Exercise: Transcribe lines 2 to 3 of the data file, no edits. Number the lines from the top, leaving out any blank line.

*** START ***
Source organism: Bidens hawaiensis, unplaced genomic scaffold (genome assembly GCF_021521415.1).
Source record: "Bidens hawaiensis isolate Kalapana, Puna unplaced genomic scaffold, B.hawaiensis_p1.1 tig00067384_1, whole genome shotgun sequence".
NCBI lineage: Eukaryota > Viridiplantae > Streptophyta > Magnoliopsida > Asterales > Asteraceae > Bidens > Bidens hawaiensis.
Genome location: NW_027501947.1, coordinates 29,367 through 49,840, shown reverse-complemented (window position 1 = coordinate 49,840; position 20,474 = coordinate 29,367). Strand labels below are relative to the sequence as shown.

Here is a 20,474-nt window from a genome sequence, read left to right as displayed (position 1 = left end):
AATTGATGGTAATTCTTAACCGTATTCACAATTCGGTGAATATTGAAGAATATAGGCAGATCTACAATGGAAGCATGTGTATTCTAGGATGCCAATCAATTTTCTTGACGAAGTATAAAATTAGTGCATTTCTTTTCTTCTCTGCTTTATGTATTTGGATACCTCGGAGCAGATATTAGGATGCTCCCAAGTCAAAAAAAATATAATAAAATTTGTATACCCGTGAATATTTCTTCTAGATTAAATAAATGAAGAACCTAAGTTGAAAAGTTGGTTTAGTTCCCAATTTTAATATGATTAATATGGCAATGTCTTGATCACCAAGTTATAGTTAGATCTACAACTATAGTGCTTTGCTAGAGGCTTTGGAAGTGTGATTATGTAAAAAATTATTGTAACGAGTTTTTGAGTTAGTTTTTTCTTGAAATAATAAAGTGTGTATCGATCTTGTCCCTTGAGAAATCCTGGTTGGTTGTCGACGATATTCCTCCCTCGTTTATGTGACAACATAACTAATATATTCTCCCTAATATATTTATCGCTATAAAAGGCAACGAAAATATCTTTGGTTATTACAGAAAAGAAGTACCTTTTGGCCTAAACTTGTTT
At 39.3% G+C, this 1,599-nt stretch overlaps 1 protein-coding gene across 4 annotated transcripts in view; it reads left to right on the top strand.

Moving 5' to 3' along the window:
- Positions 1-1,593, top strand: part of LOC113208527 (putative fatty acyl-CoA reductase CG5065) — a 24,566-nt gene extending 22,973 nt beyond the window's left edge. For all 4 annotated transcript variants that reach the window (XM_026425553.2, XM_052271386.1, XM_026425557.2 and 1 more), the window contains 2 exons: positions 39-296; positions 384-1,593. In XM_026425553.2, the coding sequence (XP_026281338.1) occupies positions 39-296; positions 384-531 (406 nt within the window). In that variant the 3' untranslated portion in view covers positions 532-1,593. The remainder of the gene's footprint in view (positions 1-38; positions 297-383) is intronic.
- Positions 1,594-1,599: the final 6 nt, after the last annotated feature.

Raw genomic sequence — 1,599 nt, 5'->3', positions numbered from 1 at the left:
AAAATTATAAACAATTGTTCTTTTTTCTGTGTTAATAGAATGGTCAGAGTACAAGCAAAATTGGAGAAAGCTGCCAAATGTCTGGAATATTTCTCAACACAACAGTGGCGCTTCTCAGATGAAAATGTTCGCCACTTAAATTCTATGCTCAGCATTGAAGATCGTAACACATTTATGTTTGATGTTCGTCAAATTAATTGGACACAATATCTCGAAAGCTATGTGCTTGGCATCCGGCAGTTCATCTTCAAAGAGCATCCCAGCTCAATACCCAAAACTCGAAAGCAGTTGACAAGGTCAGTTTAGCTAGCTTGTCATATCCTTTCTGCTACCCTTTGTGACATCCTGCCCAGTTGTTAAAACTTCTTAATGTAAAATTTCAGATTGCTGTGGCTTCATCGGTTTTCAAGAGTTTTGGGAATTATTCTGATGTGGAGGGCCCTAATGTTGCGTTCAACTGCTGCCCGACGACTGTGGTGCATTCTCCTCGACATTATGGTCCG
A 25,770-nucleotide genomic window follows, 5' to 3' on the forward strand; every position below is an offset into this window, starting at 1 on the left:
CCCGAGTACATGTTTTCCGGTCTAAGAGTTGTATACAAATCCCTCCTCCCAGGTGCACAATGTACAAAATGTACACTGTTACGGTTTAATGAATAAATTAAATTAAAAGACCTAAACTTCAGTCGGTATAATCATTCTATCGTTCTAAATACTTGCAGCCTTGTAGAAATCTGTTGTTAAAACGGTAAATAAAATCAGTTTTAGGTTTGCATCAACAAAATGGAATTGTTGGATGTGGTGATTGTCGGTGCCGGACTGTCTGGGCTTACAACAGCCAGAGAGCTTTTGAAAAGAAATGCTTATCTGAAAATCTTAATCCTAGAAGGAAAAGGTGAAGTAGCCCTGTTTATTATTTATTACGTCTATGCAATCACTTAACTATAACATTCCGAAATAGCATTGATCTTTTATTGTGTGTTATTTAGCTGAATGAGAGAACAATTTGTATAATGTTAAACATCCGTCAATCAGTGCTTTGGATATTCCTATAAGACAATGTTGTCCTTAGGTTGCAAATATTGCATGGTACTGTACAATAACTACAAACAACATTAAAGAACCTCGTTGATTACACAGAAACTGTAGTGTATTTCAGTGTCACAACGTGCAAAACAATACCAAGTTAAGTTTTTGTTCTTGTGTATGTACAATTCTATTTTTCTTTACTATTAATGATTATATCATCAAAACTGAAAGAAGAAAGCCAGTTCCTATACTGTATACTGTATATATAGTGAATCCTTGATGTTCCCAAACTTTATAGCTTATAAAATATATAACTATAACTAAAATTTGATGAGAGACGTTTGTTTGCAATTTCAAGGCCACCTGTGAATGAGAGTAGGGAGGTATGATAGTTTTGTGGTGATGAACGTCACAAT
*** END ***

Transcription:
Source record: "Bidens hawaiensis isolate Kalapana, Puna unplaced genomic scaffold, B.hawaiensis_p1.1 tig00067384_1, whole genome shotgun sequence".
NCBI lineage: Eukaryota > Viridiplantae > Streptophyta > Magnoliopsida > Asterales > Asteraceae > Bidens > Bidens hawaiensis.